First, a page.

Has United Airlines learned nothing?
According to Hawaii News Now, a teacher from Hawaii was forced to hold her toddler throughout the entirety of their three and a half hour flight even though she had purchased a ticket for him. The reason? United Airlines had given away his ticket to a standby passenger.
Shirley Yamauchi, 47, was on her way to a teacher conference in Boston, having purchased the plane tickets three months prior. Due to safety regulations, children over the age of two are required to sit in their own seat; Yamauchi naturally obliged, paying almost $2,000 to secure passage for herself and her son, Taizo.
The Kapolei Middle School teacher states that they had already boarded and were seated when a flight attendant asked if Taizo was in his seat. Yamauchi pointed to her son, ready and waiting for takeoff, but that didn’t stop the flight attendant from forcing the 27 month old out of the seat his mother had purchased to make way for a standby passenger claiming the seat was his.
“He and I, we had both our tickets scanned, we both went on board no problem,” Yamauchi told KITV4.
“I told him that I bought both of these tickets and he tells me that he got the ticket on standby. Then he proceeds to sit in the center,” she told Hawaii News Now.
Yamauchi voiced her complaints to the flight attendant, but the United Airlines employee merely shrugged, mumbled something about the flight being full, and walked off.
“It was very shocking. I was confused. I told him, I bought both of these seats. The flight attendant came by, shrugs and says ‘flights full.'”
“I had to move my son onto my lap. He’s 25 pounds. He’s half my height. I was very uncomfortable. My hand, my left arm was smashed up against the wall. I lost feeling in my legs and left arm,” she said.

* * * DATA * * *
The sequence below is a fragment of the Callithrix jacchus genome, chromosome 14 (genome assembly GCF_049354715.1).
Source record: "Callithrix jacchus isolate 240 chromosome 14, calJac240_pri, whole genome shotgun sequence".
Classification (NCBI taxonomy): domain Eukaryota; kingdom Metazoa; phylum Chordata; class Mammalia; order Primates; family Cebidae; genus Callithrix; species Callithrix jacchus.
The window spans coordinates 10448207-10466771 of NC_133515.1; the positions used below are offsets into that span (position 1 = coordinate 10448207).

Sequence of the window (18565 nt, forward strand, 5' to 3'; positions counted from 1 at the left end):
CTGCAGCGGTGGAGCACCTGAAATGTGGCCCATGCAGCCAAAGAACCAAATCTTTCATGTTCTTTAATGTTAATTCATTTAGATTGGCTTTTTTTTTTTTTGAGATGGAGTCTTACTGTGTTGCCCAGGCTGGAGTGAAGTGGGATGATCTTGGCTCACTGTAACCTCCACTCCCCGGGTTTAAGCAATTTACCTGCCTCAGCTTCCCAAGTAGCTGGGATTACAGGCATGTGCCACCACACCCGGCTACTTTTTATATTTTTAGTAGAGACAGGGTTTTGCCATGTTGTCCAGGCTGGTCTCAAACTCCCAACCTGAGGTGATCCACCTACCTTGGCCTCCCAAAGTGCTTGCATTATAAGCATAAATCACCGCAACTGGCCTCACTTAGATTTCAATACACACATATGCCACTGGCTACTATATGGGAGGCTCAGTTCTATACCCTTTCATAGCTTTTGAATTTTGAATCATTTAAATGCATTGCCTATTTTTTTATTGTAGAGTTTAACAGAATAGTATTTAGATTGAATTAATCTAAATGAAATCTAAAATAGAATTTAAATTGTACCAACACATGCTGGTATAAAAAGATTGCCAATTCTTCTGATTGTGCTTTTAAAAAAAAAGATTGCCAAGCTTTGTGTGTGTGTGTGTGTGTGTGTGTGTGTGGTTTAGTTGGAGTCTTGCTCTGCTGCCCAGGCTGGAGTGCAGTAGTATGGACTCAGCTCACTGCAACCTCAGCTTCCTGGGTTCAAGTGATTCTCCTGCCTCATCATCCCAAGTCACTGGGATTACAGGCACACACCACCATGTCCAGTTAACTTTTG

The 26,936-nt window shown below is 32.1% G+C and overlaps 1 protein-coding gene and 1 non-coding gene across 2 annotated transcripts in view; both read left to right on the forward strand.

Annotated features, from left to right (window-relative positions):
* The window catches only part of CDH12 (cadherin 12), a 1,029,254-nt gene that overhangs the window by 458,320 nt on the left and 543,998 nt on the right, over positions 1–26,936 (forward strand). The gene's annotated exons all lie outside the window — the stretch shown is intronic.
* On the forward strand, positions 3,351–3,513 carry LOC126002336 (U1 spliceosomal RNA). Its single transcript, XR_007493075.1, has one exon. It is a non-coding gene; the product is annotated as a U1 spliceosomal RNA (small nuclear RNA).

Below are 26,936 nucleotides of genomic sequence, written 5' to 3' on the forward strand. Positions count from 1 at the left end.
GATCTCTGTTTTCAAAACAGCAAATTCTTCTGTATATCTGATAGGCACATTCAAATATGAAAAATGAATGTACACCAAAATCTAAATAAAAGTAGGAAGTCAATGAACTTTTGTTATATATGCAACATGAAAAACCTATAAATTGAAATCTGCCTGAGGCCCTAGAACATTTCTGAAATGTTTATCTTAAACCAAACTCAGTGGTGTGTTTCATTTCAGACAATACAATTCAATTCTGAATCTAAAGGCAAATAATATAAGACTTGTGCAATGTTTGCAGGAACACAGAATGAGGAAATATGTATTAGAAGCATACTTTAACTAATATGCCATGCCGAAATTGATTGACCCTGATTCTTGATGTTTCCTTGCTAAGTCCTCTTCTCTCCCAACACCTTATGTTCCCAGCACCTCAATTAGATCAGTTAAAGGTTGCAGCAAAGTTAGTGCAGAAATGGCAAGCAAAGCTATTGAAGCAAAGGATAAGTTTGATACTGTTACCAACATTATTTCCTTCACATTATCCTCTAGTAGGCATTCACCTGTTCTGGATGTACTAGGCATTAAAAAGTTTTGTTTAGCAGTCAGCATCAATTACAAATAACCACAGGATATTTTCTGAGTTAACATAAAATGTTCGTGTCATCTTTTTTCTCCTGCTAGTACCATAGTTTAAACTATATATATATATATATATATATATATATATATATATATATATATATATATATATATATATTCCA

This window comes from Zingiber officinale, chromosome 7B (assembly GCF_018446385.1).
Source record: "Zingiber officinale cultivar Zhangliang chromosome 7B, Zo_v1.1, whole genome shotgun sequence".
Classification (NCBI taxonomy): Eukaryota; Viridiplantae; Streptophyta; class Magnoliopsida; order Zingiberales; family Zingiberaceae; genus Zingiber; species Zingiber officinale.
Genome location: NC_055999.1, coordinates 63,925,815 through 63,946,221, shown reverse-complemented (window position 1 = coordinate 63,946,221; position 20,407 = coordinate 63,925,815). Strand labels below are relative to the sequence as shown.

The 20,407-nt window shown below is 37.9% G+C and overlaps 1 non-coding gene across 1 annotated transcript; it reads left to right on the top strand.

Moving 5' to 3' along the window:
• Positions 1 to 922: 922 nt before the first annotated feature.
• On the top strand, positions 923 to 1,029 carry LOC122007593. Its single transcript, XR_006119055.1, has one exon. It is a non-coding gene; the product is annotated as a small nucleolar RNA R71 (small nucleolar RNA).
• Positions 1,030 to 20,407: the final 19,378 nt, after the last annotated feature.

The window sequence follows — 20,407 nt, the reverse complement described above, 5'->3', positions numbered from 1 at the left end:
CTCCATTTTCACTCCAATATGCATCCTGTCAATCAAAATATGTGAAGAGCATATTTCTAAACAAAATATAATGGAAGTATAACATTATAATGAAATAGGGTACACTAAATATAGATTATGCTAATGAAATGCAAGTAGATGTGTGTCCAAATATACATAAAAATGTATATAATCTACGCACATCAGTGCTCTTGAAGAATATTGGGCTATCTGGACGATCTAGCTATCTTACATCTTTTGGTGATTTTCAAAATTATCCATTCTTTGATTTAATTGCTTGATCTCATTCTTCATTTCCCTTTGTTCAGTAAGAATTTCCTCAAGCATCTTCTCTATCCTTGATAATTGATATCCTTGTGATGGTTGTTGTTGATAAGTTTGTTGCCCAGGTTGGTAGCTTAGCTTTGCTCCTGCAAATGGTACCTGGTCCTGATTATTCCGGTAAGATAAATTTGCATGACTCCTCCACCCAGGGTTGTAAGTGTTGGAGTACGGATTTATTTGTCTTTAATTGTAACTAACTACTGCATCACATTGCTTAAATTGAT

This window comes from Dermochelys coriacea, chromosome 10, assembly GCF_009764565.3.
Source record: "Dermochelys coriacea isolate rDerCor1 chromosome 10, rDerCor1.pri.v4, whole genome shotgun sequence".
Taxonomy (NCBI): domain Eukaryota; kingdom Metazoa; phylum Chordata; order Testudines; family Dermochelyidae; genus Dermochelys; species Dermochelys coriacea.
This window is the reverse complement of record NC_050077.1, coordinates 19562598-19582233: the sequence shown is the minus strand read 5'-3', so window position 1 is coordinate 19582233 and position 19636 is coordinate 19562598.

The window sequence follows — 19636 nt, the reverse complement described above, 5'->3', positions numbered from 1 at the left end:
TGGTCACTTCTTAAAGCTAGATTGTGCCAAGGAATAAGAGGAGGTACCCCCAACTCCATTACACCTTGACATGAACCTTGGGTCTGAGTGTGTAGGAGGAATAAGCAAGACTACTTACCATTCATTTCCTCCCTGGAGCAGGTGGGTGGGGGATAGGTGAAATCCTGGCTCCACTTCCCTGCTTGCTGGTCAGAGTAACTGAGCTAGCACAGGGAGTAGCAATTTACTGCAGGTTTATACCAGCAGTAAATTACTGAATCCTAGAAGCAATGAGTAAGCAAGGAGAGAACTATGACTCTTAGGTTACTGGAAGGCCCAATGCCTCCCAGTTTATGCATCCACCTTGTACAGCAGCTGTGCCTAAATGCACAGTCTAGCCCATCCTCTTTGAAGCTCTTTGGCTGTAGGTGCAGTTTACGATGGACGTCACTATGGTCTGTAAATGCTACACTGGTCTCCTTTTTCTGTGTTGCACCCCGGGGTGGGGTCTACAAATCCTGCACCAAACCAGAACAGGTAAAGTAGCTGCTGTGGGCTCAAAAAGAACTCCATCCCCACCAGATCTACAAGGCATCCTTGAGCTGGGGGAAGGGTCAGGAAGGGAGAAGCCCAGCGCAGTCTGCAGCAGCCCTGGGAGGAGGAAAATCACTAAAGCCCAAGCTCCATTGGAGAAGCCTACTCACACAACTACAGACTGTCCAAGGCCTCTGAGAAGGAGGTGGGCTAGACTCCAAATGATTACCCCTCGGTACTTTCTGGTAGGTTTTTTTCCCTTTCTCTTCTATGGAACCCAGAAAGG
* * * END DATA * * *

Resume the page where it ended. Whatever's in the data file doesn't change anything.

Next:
She wanted to speak up more and stand up for herself, but was afraid of what might happen to her after the infamous United Airlines incident earlier this year.
“I started remembering all those incidents with United on the news. The violence. Teeth getting knocked out. I’m Asian. I’m scared and I felt uncomfortable. I didn’t want those things to happen to me,” she said.
“I’m scared. I’m worried. I’m traveling with an infant. I didn’t want to get hurt. I didn’t want either of us to get hurt.”
It wasn’t until five days later that United Airlines had finally responded to the incident. They have since apologized.
A United Airlines spokesperson claims that Taizo’s boarding pass had been inaccurately scanned, causing their system to believe that he had not been checked in. This prompted personnel to give his seat to another passenger who only paid $75 for a spot on the flight, according to KITV4.
The company said, “We deeply apologize to Ms. Yamauchi and her son for this experience. We are refunding her son’s ticket and providing a travel voucher. We are also working with our gate staff to prevent this from happening again.”
Yamauchi is still nervous about flying with the company again after this grueling incident.
“I had bought both of these tickets way in advance. We did the two hour check-in time before boarding. I had my receipts. I had my boarding pass. Yet this happened,” Yamauchi said.